Dunne, R.P. and Brown, B.E. 2001. The influence of solar radiation on bleaching of shallow water reef corals in the Andaman Sea, 1993-1998. Coral Reefs 20: 201-210.

Edmunds, P.J. 1994. Evidence that reef-wide patterns of coral bleaching may be the result of the distribution of bleaching susceptible clones. Marine Biology (Berlin) 121: 137-142.

Glynn, P.W., Mate, J.L., Baker, A.C. and Calderon, M.O. 2001. Coral bleaching and mortality in Panama and Equador during the 1997-1998 El Nino Southern Oscillation event: spatial/temporal patterns and comparisons with the 1982-1983 event. Bulletin of Marine Science 69: 79-109.

Jimenez, C., Cortes, J., Leon, A. and Ruiz, E. 2001. Coral bleaching and mortality associated with the 1997-1998 El Nino in an upwelling environment in the eastern Pacific (Gulf of Papagyo, Costa Rica). Bulletin of Marine Science 69: 151-169.

Marshall, P.A. and Baird, A.H. 2000. Bleaching of corals on the Great Barrier Reef: differential susceptibilities among taxa. Coral Reefs 19: 155-163.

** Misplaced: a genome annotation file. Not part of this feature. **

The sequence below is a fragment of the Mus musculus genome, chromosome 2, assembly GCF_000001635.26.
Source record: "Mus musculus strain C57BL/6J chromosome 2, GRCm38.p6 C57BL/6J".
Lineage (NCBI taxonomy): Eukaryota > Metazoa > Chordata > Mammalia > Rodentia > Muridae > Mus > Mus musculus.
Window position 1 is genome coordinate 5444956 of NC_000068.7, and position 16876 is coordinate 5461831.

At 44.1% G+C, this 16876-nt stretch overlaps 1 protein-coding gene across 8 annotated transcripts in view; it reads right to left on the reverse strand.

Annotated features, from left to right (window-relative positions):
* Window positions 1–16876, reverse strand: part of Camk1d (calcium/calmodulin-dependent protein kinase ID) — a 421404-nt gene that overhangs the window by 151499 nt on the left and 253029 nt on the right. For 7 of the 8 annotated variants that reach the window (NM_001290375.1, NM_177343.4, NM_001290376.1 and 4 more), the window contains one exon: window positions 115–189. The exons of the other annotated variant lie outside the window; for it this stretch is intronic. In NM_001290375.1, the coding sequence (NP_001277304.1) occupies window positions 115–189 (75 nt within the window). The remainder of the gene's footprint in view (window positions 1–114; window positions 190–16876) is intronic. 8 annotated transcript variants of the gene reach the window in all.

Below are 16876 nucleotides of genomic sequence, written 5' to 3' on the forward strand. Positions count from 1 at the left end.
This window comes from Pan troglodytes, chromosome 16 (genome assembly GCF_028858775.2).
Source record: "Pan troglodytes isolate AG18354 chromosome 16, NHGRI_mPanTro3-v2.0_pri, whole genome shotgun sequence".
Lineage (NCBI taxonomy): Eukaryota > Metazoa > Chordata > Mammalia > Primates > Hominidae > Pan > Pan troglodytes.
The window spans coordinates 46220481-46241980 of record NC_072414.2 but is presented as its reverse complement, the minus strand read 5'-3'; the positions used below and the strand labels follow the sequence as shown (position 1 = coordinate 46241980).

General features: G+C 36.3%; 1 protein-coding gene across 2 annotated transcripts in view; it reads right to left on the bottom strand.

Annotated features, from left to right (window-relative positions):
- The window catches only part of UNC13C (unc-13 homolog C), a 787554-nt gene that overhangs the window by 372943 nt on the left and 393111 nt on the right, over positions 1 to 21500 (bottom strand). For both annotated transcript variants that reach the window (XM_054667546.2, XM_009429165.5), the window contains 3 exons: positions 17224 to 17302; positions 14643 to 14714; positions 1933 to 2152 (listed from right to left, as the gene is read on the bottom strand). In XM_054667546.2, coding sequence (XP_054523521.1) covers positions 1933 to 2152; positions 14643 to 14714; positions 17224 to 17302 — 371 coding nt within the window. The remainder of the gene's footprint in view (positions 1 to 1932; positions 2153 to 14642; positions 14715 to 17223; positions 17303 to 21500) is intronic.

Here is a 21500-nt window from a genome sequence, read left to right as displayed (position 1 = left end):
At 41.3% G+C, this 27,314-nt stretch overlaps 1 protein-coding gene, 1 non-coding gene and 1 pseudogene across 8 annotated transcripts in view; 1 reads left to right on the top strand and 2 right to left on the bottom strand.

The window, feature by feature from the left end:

Maynard, J.A., Anthony, K.R.N., Marshall, P.A. and Masiri, I. 2008. Major bleaching events can lead to increased thermal tolerance in corals. Marine Biology (Berlin) 155: 173-182.

Pinker, R.T. and Laszlo, I. 1991. Modeling surface solar irradiance for satellite applications on a global scale. Journal of Applied Meteorology 31: 194-211.

Podesta, G.P. and Glynn, P.W. 2001. The 1997-98 El Nino event in Panama and Galapagos: an update of thermal stress indices relative to coral bleaching. Bulletin of Marine Science 69: 43-59.

Riegl, B. 1999. Corals in a non-reef setting in the southern Arabian Gulf (Dubai, UAE): fauna and community structure in response to recurring mass mortality. Coral Reefs 18: 63-73.

Riegl, B. 2002. Effects of the 1996 and 1998 positive sea-surface temperature anomalies on corals, coral diseases and fish in the Arabian Gulf (Dubai, UAE). Marine Biology (Berlin) 140: 29-40.

Skelly, D.K., Joseph, L.N., Possingham, H.P., Freidenburg, L.K., Farrugia, T.J., Kinnison, M.T. and Hendry, A.P. 2007. Evolutionary responses to climate change. Conservation Biology 21: 1353-1355.